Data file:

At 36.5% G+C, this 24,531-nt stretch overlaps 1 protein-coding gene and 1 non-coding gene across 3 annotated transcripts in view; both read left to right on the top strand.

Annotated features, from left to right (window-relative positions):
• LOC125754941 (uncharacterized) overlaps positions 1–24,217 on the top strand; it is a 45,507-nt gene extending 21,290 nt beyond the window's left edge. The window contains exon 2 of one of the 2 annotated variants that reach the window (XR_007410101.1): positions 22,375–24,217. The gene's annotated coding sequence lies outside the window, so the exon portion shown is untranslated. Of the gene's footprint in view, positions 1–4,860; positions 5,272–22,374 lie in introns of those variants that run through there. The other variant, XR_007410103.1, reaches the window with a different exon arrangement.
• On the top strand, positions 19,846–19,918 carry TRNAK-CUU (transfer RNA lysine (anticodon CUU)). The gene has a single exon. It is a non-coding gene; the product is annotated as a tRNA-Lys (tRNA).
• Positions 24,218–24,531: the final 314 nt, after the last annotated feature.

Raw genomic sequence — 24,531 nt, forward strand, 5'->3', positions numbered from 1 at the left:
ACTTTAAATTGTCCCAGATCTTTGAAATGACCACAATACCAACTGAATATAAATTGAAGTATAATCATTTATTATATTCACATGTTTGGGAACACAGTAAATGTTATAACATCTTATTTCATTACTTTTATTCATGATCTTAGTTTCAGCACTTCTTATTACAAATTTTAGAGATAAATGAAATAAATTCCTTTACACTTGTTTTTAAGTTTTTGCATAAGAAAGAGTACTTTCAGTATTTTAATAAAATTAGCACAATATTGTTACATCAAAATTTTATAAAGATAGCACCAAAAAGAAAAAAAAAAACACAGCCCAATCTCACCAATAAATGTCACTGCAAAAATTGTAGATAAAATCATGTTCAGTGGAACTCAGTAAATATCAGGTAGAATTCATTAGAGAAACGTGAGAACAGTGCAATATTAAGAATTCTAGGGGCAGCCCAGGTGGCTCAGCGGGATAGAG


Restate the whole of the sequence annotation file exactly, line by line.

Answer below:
At 36.5% G+C, this 24,531-nt stretch overlaps 1 protein-coding gene and 1 non-coding gene across 3 annotated transcripts in view; both read left to right on the top strand.

Annotated features, from left to right (window-relative positions):
• LOC125754941 (uncharacterized) overlaps positions 1–24,217 on the top strand; it is a 45,507-nt gene extending 21,290 nt beyond the window's left edge. The window contains exon 2 of one of the 2 annotated variants that reach the window (XR_007410101.1): positions 22,375–24,217. The gene's annotated coding sequence lies outside the window, so the exon portion shown is untranslated. Of the gene's footprint in view, positions 1–4,860; positions 5,272–22,374 lie in introns of those variants that run through there. The other variant, XR_007410103.1, reaches the window with a different exon arrangement.
• On the top strand, positions 19,846–19,918 carry TRNAK-CUU (transfer RNA lysine (anticodon CUU)). The gene has a single exon. It is a non-coding gene; the product is annotated as a tRNA-Lys (tRNA).
• Positions 24,218–24,531: the final 314 nt, after the last annotated feature.

Raw genomic sequence — 24,531 nt, forward strand, 5'->3', positions numbered from 1 at the left:
ACTTTAAATTGTCCCAGATCTTTGAAATGACCACAATACCAACTGAATATAAATTGAAGTATAATCATTTATTATATTCACATGTTTGGGAACACAGTAAATGTTATAACATCTTATTTCATTACTTTTATTCATGATCTTAGTTTCAGCACTTCTTATTACAAATTTTAGAGATAAATGAAATAAATTCCTTTACACTTGTTTTTAAGTTTTTGCATAAGAAAGAGTACTTTCAGTATTTTAATAAAATTAGCACAATATTGTTACATCAAAATTTTATAAAGATAGCACCAAAAAGAAAAAAAAAAACACAGCCCAATCTCACCAATAAATGTCACTGCAAAAATTGTAGATAAAATCATGTTCAGTGGAACTCAGTAAATATCAGGTAGAATTCATTAGAGAAACGTGAGAACAGTGCAATATTAAGAATTCTAGGGGCAGCCCAGGTGGCTCAGCGGGATAGAG